This year the week’s spotlight is on young people with the theme “Generation Open”. The week will celebrate the contribution we’ve made to the Open Access movement, and address the unique challenges we face.

Find more information on this year’s OA Week event on our website.

New Database Trial: Caribbean Newspapers : Series 1 (1718-1876)

Posted: October 9th, 2014

Caribbean Newspapers : Series 1 (1718-1876): fully searchable 18th- and 19th-century Caribbean newspapers; a comprehensive primary resource for studying the development of Western society and international relations within this important group of islands; essential for researching colonial history, the Atlantic slave trade, international commerce, New World slavery and U.S. relations with the region as far back as the early 18th century.

Drone Awareness and Perceptions: A Three Country Study

Posted: October 8th, 2014

From Angus Reid Global, this 2014 study aims to understand awareness and perceptions surrounding the use of drones to identify and collect information in Canada, United States, and United Kingdom. The questions asked individuals whether they had a basic awareness of various Unmanned Aerial Vehicles (UAVs) applications, as well as assessed support for how they are being used and in what scenarios.

The survey was based on a set of questions developed by the Surveillance Drones Research Team, Surveillance Studies Centre, Queen’s University.

New Subscriptions: Nature Chemistry, Nature Climate Change & Nature Communications

Posted: October 6th, 2014

Queen’s Library started a subscription to Nature Chemistry, Nature Climate Change, and Nature Communications.

These are the recent additions to other Nature Publications provided by Queen’s Library.

Material Matters Graduate Student Discussion Group

Posted: October 2nd, 2014

A “tragic blindness”: South Asians in Kenya and their Negotiations between Pan-Indianism & Pan Anti-Colonialism
Heena Mistry, 1st Year PhD Student, History
Tuesday, October 7th, 1:30 pm, Speaker’s Corner, Stauffer Library

In 1893, the construction of the Ugandan Railway and the consolidation of British colonial control over East Africa marked the beginning of large scale migrations of South Asians to Kenya. Although South Asians were a diverse group, containing a plethora of religious, linguistic, national, and caste identities, the British colonial administration, nationalists from the Indian subcontinent, and Kenyan nationalists referred to them using the homogenizing categories of “Indian” or “Asian.” While in Kenya, various South Asian communal groups perpetuated their traditional individualisms, integrated, or adopted new identities. However, elite South Asians occasionally unified on the basis of a manufactured common “Indian” heritage in order to advance or protect their interests despite their communal diversities. I argue that after India’s independence in1947, it became unclear whether and Indian identity in Kenya constituted a Pan-Indian or Pan-Anticolonial consciousness, and that this confusion is one of many factors that made the place of South Asians unstable in colonial and independent Kenya.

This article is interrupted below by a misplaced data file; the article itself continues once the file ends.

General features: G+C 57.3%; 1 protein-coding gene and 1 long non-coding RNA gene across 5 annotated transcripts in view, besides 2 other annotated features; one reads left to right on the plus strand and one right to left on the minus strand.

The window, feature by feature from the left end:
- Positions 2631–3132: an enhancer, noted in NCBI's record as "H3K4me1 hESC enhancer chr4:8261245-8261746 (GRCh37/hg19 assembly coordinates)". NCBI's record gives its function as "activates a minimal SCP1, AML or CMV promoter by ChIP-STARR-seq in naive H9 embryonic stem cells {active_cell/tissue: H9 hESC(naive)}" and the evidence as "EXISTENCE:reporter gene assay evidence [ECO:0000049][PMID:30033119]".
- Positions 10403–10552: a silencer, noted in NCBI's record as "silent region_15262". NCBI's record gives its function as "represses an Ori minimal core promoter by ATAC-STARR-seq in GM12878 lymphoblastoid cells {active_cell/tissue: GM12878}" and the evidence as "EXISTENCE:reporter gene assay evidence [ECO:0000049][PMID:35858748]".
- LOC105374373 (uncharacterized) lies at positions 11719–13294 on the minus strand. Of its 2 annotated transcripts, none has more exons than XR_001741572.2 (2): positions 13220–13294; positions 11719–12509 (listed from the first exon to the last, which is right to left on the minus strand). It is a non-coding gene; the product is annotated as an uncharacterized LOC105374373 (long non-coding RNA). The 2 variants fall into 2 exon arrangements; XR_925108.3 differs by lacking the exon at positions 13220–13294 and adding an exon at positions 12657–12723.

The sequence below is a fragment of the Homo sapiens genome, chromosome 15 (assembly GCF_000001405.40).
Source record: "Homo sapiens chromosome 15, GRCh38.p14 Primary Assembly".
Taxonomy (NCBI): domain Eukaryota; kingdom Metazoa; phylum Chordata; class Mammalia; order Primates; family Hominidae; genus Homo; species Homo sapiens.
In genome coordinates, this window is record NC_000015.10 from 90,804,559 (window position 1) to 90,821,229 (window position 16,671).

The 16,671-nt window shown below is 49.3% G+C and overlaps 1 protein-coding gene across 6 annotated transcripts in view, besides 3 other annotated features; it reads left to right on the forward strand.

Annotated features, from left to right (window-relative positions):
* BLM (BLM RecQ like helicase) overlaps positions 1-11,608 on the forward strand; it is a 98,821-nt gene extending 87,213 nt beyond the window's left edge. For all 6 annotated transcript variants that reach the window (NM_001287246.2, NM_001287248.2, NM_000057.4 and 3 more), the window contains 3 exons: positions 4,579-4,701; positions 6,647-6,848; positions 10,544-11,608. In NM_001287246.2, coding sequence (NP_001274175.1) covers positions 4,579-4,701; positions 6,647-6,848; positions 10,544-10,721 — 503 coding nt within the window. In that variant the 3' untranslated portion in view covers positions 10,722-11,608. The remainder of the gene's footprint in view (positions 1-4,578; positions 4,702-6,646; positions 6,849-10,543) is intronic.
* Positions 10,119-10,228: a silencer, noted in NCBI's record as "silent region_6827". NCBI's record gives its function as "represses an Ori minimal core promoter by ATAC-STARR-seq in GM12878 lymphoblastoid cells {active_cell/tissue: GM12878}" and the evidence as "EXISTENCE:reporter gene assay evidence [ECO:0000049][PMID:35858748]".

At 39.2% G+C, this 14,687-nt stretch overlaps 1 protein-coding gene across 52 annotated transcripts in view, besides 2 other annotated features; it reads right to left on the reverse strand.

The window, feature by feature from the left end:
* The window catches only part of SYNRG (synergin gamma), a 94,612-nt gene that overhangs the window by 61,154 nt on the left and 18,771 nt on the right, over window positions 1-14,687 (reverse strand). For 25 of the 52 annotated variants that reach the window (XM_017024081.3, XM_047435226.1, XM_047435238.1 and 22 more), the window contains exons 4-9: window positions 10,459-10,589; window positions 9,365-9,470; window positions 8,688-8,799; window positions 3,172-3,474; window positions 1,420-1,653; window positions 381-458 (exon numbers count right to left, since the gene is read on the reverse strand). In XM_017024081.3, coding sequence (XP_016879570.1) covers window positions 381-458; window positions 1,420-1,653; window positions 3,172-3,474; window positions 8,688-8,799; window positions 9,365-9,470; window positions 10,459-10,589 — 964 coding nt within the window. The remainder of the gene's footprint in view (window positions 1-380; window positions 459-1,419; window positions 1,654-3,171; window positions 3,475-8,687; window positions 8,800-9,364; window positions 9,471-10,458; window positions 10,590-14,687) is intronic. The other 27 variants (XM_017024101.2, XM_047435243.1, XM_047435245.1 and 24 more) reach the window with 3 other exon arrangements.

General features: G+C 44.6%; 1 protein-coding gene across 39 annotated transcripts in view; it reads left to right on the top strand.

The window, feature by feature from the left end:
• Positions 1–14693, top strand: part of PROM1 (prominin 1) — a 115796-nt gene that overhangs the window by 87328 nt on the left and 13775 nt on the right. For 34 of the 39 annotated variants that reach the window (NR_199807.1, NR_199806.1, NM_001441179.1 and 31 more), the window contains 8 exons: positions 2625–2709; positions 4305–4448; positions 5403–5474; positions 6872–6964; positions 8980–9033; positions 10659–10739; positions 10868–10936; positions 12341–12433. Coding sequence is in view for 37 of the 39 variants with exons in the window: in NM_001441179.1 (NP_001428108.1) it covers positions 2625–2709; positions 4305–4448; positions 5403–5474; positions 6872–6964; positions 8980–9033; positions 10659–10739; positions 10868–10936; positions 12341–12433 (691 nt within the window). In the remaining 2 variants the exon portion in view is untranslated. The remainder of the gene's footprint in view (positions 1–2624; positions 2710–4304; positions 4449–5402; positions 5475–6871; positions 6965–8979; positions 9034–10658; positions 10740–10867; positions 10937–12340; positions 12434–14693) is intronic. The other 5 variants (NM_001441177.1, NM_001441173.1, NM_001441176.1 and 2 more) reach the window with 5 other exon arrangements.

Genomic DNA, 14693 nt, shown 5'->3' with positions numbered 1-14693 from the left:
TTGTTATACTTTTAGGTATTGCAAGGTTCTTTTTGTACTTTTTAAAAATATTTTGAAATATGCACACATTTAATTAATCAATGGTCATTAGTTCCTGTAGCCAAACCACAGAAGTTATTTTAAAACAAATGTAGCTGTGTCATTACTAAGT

Material Matters is an interdisciplinary graduate student discussion group. Our weekly meetings foster discussion among students across a variety of disciplines, and begin with a short talk to spark the conversation.
All graduate students are invited to join the discussion!

 

Material Matters Tuesday, October 7th, 1:30pm Speaker’s Corner, Stauffer Library

Digital Humanities in Academia – Expanding Horizons Workshop for Graduate Students

Posted: September 24th, 2014

Digital Humanities is a hot topic in academia, but what is it and how can you include it in your research? The Queen’s Learning Commons and the Queen’s University Library will host a panel discussion with Graduate Students, Faculty, and Librarians about their experiences with Digital Humanities (DH).  The event will take place on Wednesday, October 1, 4-5:30PM in Speaker’s Corner (main floor of Stauffer Library).

Panelists for the discussion:

Dr. James Carson, Department of History

Emily Murphy, Department of English

Jon DeTombe, Department of English

Kendall Garton, Department of History

Jennifer Hardwick, Department of English

Dr. Catherine Dhavernas, Department of French Studies

Graduate students can register for this workshop by going to the School of Graduate Studies’ website: http://www.queensu.ca/exph/